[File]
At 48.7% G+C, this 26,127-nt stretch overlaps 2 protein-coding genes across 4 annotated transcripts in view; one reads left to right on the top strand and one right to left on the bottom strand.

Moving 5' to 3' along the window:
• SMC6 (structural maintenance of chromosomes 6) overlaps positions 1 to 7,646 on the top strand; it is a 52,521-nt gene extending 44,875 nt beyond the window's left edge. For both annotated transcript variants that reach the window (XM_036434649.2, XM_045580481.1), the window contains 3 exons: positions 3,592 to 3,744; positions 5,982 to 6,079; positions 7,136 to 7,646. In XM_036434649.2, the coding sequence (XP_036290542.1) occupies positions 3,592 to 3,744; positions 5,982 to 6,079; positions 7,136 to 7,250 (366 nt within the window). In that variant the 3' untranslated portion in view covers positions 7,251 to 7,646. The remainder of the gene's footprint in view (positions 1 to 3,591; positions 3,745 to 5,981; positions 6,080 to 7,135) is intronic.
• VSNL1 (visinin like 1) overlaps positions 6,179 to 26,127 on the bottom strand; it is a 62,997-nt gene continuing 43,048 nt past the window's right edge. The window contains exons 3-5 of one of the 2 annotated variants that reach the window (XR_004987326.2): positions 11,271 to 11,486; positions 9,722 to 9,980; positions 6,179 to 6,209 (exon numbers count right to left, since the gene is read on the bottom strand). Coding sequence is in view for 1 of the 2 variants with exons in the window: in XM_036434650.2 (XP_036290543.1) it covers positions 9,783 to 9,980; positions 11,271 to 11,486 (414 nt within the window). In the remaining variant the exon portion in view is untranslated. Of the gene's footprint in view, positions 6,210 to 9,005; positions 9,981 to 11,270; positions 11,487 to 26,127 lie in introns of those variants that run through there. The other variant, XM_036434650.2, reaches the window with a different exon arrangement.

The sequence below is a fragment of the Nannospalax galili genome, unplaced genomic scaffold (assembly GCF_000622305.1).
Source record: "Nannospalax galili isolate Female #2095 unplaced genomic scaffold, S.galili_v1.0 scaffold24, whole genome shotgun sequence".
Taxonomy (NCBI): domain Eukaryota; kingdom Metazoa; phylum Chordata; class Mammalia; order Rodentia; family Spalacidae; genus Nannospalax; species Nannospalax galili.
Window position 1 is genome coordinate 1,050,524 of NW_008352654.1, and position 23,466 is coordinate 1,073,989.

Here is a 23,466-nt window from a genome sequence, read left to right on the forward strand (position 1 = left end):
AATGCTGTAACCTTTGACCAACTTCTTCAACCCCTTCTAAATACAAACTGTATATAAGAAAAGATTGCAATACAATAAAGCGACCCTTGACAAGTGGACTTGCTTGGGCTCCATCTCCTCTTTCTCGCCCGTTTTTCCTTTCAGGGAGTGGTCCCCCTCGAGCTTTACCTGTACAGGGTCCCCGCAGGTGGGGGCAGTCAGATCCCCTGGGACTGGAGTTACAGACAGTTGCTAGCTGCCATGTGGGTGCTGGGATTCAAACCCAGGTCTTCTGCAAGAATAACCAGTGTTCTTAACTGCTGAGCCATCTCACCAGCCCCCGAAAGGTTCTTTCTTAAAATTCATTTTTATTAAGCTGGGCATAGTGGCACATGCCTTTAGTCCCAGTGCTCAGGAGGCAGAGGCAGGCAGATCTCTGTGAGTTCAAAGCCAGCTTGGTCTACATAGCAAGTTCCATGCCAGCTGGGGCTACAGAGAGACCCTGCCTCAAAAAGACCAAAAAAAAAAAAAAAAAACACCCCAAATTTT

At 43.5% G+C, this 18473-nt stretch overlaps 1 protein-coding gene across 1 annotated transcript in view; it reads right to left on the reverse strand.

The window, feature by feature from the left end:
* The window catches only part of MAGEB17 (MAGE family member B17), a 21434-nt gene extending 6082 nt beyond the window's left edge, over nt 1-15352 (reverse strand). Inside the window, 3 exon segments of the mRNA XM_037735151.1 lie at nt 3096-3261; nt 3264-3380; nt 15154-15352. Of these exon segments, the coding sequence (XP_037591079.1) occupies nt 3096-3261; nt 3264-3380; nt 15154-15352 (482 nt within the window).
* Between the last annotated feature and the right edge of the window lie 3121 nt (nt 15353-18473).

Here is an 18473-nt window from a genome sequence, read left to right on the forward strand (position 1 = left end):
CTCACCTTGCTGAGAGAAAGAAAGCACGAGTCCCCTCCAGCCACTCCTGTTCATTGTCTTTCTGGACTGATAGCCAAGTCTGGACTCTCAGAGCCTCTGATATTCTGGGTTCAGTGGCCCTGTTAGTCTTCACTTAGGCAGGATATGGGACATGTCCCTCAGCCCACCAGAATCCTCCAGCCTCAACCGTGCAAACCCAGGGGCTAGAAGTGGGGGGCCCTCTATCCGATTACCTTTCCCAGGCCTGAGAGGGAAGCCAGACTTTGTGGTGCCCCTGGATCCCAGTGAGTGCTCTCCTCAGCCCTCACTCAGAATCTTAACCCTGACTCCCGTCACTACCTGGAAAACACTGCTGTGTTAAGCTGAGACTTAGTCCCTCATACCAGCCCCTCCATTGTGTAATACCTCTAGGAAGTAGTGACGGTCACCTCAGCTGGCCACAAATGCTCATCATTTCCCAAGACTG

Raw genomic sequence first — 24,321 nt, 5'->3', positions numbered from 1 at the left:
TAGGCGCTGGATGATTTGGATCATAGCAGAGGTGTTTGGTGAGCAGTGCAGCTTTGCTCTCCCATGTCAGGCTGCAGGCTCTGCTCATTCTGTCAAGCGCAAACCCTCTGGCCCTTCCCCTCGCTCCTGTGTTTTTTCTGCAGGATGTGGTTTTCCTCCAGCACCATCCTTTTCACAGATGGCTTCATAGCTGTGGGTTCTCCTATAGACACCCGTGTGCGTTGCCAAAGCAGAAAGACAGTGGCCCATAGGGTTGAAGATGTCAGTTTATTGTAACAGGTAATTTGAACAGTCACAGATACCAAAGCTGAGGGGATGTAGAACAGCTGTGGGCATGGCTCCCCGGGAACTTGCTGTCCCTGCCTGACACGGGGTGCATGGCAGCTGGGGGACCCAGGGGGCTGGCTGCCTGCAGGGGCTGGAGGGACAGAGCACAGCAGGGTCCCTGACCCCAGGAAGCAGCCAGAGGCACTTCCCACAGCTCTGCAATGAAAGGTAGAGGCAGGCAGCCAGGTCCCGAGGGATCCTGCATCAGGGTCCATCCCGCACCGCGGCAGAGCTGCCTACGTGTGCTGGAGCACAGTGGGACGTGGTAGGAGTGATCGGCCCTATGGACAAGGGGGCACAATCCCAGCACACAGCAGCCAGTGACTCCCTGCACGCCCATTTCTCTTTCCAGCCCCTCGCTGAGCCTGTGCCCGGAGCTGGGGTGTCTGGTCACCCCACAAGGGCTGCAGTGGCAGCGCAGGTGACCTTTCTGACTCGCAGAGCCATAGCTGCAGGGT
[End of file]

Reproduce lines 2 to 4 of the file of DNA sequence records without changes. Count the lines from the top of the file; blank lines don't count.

Moving 5' to 3' along the window:
• SMC6 (structural maintenance of chromosomes 6) overlaps positions 1 to 7,646 on the top strand; it is a 52,521-nt gene extending 44,875 nt beyond the window's left edge. For both annotated transcript variants that reach the window (XM_036434649.2, XM_045580481.1), the window contains 3 exons: positions 3,592 to 3,744; positions 5,982 to 6,079; positions 7,136 to 7,646. In XM_036434649.2, the coding sequence (XP_036290542.1) occupies positions 3,592 to 3,744; positions 5,982 to 6,079; positions 7,136 to 7,250 (366 nt within the window). In that variant the 3' untranslated portion in view covers positions 7,251 to 7,646. The remainder of the gene's footprint in view (positions 1 to 3,591; positions 3,745 to 5,981; positions 6,080 to 7,135) is intronic.
• VSNL1 (visinin like 1) overlaps positions 6,179 to 26,127 on the bottom strand; it is a 62,997-nt gene continuing 43,048 nt past the window's right edge. The window contains exons 3-5 of one of the 2 annotated variants that reach the window (XR_004987326.2): positions 11,271 to 11,486; positions 9,722 to 9,980; positions 6,179 to 6,209 (exon numbers count right to left, since the gene is read on the bottom strand). Coding sequence is in view for 1 of the 2 variants with exons in the window: in XM_036434650.2 (XP_036290543.1) it covers positions 9,783 to 9,980; positions 11,271 to 11,486 (414 nt within the window). In the remaining variant the exon portion in view is untranslated. Of the gene's footprint in view, positions 6,210 to 9,005; positions 9,981 to 11,270; positions 11,487 to 26,127 lie in introns of those variants that run through there. The other variant, XM_036434650.2, reaches the window with a different exon arrangement.